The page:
Know Your Rights: Participation

Participation is a human rightKnow Your Rights: Participation is a simple title for this blog, but a difficult task in reality.
To learn about your rights is essential, although it’s not easy to do. Human rights are not taught in schools, most parents don’t teach their children and employers don’t usually inform their workers about their rights. Those in ‘the know’ rarely try to share the knowledge, or help folks in the community to understand what are their rights and how to claim them.

Since 1945, the United Nations has been at the centre of developing human rights as the cornerstone for peace, development and security around the world. While it has delivered a number of important conventions and protocols, it has not been successful in explaining how these words on paper can be used on the ground.

One of these days we will be able to bring a few folks from different communities together to put various UN documents into more accessible languages. Finding information is one step, being able to get-it, learn-it, and spread-it around is another. In the meantime, here’s one of the UN’s better definitions that I found for ‘Participation’.

What does the principle of participation mean?

Participation means ensuring that national stakeholders have genuine ownership and control over development processes in all phases of the programming cycle: assessment, analysis, planning, implementation, monitoring and evaluation.

Human rights standards influence the conditions as well as reasonable limitations of participation. For processes to be truly participatory, they should reflect the requirement for “active, free and meaningful” participation under the United Nations Declaration on the Declaration on the Right to Development. Women in rural areas have the right to participate in development planning at all levels (Convention on the Elimination of All Forms of Discrimination against Women, art. 14) and children’s views must likewise be taken into account (Convention on the Rights of the Child, art. 12).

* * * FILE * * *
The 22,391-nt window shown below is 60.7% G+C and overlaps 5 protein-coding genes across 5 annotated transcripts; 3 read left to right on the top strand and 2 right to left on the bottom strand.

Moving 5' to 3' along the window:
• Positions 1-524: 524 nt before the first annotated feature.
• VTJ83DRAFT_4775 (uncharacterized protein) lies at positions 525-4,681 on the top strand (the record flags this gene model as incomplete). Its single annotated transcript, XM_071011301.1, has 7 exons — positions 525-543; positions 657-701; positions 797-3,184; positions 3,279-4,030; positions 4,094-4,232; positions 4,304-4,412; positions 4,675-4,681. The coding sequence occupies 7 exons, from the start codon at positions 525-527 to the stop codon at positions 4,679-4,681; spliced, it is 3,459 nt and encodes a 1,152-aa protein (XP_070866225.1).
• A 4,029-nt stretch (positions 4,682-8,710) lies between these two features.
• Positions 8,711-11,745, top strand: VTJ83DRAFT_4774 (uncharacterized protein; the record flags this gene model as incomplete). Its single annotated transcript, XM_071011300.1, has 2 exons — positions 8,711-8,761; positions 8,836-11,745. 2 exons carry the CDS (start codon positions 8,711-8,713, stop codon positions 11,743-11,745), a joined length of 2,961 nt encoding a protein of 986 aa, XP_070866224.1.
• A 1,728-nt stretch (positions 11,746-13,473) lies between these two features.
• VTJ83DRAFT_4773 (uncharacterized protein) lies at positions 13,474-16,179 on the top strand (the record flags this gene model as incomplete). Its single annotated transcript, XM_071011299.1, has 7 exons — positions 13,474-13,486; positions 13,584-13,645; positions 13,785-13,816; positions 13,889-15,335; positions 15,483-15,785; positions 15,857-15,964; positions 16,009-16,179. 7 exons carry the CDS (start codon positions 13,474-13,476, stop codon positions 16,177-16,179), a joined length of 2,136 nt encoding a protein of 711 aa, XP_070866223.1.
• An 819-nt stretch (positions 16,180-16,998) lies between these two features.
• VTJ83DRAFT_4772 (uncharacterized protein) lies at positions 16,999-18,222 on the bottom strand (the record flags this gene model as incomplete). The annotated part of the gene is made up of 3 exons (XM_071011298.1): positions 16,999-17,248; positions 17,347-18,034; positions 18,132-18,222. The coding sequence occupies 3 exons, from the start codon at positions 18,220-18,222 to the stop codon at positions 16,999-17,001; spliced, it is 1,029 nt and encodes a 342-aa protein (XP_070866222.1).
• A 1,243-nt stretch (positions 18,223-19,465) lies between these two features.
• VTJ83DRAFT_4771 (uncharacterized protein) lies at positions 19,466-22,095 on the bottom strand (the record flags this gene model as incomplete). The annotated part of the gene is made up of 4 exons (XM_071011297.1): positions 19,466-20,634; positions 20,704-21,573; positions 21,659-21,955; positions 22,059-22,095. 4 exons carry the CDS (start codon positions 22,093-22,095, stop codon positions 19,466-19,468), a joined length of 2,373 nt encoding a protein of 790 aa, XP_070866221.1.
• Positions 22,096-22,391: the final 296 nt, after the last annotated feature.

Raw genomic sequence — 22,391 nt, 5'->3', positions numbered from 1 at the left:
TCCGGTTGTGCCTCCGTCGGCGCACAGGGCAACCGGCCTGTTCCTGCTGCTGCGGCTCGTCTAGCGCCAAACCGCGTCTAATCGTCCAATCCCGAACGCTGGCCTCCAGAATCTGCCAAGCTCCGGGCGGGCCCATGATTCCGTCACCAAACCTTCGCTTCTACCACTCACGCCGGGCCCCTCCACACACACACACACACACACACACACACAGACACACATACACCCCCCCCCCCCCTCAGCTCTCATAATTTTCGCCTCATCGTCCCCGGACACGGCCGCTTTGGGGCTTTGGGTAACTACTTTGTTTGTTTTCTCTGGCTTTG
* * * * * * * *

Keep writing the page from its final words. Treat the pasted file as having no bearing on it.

However, the right to participate in public affairs (International Covenant on Civil and Political Rights, art. 25) does not necessarily give particular groups of people an unconditional right to choose any mode of participation.

Participation is an objective, as well as a means, of development. From a human rights perspective, participation goes well beyond mere consultation or a technical add-on to project design. Rather, participation should be viewed as fostering critical consciousness and decision-making as the basis for active citizenship. Development strategies should empower citizens, especially the most marginalized, to articulate their expectations towards the State and other duty-bearers, and take charge of their own development. This may require:
• Budgeting and building capacities for civil society organization and effective participation, within the framework of development programmes.
• Increasing transparency, making policies and project information available in accessible formats and minority languages as needed.
• Creating specific channels for participation by the poorest and most marginalized groups, with sensitivity to social and cultural context. These mechanisms must be integrated throughout the programming process (rather than just at the formulation stage, where participation often stops).
• Civic education and human rights awareness-raising as cross-cutting components of development programmes, rather than optional add-ons.
• Supporting media and communications campaigns.
• Advocacy for and capacity-building of networks of local social communicators.
• Broadening alliances with civil society organizations and groups with shared interests, and strengthening networks to articulate their expectations of the State and other duty-bearers.

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Know Your Rights: Participation